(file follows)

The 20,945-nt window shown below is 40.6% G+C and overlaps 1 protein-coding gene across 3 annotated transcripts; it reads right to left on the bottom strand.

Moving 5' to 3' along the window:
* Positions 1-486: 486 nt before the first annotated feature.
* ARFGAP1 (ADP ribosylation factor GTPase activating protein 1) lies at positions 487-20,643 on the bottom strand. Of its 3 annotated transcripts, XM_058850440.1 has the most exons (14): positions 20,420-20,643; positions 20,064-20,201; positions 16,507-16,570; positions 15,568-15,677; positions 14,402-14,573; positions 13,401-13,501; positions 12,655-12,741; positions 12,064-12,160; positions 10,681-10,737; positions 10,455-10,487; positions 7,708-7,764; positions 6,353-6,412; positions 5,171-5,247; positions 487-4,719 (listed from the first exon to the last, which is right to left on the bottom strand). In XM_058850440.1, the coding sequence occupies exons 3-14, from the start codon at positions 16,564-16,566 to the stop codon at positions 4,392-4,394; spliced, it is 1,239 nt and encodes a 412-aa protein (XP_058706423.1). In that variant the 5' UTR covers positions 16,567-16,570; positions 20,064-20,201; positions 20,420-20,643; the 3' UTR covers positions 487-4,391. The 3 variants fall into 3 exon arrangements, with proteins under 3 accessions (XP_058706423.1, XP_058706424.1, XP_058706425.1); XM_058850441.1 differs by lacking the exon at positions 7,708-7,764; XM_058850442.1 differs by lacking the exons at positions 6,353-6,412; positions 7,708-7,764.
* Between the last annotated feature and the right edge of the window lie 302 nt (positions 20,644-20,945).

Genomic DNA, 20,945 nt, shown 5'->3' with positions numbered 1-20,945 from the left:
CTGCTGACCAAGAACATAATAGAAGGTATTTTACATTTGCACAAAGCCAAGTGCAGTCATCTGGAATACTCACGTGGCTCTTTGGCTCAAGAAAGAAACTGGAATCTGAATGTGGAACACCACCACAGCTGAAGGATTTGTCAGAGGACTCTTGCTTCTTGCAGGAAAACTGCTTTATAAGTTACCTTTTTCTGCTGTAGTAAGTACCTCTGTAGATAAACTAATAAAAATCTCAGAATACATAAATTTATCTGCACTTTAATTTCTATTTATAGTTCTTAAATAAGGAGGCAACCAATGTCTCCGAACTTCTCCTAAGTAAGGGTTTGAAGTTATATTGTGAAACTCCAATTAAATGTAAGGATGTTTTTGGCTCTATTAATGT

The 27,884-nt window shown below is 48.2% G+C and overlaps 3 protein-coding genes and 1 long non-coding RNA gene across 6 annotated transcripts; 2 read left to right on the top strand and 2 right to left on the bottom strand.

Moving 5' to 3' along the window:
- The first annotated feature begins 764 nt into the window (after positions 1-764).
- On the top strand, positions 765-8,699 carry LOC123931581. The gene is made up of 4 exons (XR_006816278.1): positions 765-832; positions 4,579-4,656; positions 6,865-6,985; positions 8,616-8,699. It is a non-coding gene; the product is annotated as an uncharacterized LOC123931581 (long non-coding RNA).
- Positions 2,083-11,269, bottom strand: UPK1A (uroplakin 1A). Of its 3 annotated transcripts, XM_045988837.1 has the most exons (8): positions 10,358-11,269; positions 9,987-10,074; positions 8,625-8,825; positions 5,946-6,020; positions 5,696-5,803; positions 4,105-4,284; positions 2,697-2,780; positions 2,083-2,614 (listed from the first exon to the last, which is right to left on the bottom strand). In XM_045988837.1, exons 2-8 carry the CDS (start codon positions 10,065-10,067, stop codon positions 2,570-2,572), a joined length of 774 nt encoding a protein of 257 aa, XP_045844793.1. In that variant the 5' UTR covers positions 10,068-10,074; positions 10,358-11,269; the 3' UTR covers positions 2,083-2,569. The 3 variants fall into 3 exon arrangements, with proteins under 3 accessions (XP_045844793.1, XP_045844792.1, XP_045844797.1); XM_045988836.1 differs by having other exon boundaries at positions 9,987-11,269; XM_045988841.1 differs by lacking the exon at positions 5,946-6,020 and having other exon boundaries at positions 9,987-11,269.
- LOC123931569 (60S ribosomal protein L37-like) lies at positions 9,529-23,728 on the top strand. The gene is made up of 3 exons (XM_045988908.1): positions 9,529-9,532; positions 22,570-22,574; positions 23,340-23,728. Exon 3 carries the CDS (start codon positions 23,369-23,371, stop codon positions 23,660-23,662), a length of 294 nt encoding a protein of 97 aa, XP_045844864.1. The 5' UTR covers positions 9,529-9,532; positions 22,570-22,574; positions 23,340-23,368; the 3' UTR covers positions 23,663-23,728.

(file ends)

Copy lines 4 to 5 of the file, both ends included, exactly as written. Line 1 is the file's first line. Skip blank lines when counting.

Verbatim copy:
* ARFGAP1 (ADP ribosylation factor GTPase activating protein 1) lies at positions 487-20,643 on the bottom strand. Of its 3 annotated transcripts, XM_058850440.1 has the most exons (14): positions 20,420-20,643; positions 20,064-20,201; positions 16,507-16,570; positions 15,568-15,677; positions 14,402-14,573; positions 13,401-13,501; positions 12,655-12,741; positions 12,064-12,160; positions 10,681-10,737; positions 10,455-10,487; positions 7,708-7,764; positions 6,353-6,412; positions 5,171-5,247; positions 487-4,719 (listed from the first exon to the last, which is right to left on the bottom strand). In XM_058850440.1, the coding sequence occupies exons 3-14, from the start codon at positions 16,564-16,566 to the stop codon at positions 4,392-4,394; spliced, it is 1,239 nt and encodes a 412-aa protein (XP_058706423.1). In that variant the 5' UTR covers positions 16,567-16,570; positions 20,064-20,201; positions 20,420-20,643; the 3' UTR covers positions 487-4,391. The 3 variants fall into 3 exon arrangements, with proteins under 3 accessions (XP_058706423.1, XP_058706424.1, XP_058706425.1); XM_058850441.1 differs by lacking the exon at positions 7,708-7,764; XM_058850442.1 differs by lacking the exons at positions 6,353-6,412; positions 7,708-7,764.
* Between the last annotated feature and the right edge of the window lie 302 nt (positions 20,644-20,945).